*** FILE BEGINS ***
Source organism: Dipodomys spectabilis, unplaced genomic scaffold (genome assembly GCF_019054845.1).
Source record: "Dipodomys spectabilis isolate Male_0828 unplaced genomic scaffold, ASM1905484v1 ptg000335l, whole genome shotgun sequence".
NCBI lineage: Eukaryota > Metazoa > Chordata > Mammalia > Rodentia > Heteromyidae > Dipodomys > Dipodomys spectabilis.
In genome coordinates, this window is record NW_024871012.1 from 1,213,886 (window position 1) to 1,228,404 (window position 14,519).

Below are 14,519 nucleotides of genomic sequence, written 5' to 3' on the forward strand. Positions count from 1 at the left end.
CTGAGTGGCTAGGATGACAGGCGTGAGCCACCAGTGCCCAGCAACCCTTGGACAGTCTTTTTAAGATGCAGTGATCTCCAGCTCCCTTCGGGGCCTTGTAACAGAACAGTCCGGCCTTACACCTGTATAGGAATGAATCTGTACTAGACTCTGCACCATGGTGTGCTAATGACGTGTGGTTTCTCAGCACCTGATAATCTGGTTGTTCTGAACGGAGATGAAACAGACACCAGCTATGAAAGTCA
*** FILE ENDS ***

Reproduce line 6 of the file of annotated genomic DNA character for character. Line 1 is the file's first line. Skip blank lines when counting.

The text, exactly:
CTGAGTGGCTAGGATGACAGGCGTGAGCCACCAGTGCCCAGCAACCCTTGGACAGTCTTTTTAAGATGCAGTGATCTCCAGCTCCCTTCGGGGCCTTGTAACAGAACAGTCCGGCCTTACACCTGTATAGGAATGAATCTGTACTAGACTCTGCACCATGGTGTGCTAATGACGTGTGGTTTCTCAGCACCTGATAATCTGGTTGTTCTGAACGGAGATGAAACAGACACCAGCTATGAAAGTCA